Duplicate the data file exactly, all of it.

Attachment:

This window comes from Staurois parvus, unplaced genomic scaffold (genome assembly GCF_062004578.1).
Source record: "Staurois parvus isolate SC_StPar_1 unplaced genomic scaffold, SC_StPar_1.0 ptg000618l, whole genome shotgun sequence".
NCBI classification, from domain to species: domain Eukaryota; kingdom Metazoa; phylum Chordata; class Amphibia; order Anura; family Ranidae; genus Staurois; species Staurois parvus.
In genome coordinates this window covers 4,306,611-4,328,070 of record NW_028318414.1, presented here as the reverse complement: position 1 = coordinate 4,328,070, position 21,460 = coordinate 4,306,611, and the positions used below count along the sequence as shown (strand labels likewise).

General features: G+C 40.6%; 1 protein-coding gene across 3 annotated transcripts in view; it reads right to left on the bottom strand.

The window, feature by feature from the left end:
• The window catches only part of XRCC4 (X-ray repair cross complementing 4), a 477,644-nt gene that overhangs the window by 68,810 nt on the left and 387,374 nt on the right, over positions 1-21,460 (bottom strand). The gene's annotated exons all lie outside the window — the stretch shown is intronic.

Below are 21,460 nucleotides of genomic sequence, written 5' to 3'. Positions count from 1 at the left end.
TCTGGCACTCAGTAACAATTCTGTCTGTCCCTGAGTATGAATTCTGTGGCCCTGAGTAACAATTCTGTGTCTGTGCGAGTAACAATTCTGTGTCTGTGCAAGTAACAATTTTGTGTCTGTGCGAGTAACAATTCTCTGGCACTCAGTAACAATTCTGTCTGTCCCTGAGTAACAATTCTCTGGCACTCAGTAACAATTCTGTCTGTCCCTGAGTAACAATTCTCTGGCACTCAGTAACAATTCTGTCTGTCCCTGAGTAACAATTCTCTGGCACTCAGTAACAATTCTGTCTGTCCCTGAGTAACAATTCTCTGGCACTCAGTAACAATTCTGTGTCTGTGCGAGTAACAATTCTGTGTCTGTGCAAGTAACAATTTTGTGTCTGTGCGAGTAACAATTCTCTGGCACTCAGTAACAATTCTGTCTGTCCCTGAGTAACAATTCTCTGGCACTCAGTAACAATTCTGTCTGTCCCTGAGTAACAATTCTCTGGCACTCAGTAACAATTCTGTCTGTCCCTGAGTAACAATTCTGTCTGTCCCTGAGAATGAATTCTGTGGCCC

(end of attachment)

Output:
This window comes from Staurois parvus, unplaced genomic scaffold (genome assembly GCF_062004578.1).
Source record: "Staurois parvus isolate SC_StPar_1 unplaced genomic scaffold, SC_StPar_1.0 ptg000618l, whole genome shotgun sequence".
NCBI classification, from domain to species: domain Eukaryota; kingdom Metazoa; phylum Chordata; class Amphibia; order Anura; family Ranidae; genus Staurois; species Staurois parvus.
In genome coordinates this window covers 4,306,611-4,328,070 of record NW_028318414.1, presented here as the reverse complement: position 1 = coordinate 4,328,070, position 21,460 = coordinate 4,306,611, and the positions used below count along the sequence as shown (strand labels likewise).

General features: G+C 40.6%; 1 protein-coding gene across 3 annotated transcripts in view; it reads right to left on the bottom strand.

The window, feature by feature from the left end:
• The window catches only part of XRCC4 (X-ray repair cross complementing 4), a 477,644-nt gene that overhangs the window by 68,810 nt on the left and 387,374 nt on the right, over positions 1-21,460 (bottom strand). The gene's annotated exons all lie outside the window — the stretch shown is intronic.

Below are 21,460 nucleotides of genomic sequence, written 5' to 3'. Positions count from 1 at the left end.
TCTGGCACTCAGTAACAATTCTGTCTGTCCCTGAGTATGAATTCTGTGGCCCTGAGTAACAATTCTGTGTCTGTGCGAGTAACAATTCTGTGTCTGTGCAAGTAACAATTTTGTGTCTGTGCGAGTAACAATTCTCTGGCACTCAGTAACAATTCTGTCTGTCCCTGAGTAACAATTCTCTGGCACTCAGTAACAATTCTGTCTGTCCCTGAGTAACAATTCTCTGGCACTCAGTAACAATTCTGTCTGTCCCTGAGTAACAATTCTCTGGCACTCAGTAACAATTCTGTCTGTCCCTGAGTAACAATTCTCTGGCACTCAGTAACAATTCTGTGTCTGTGCGAGTAACAATTCTGTGTCTGTGCAAGTAACAATTTTGTGTCTGTGCGAGTAACAATTCTCTGGCACTCAGTAACAATTCTGTCTGTCCCTGAGTAACAATTCTCTGGCACTCAGTAACAATTCTGTCTGTCCCTGAGTAACAATTCTCTGGCACTCAGTAACAATTCTGTCTGTCCCTGAGTAACAATTCTGTCTGTCCCTGAGAATGAATTCTGTGGCCC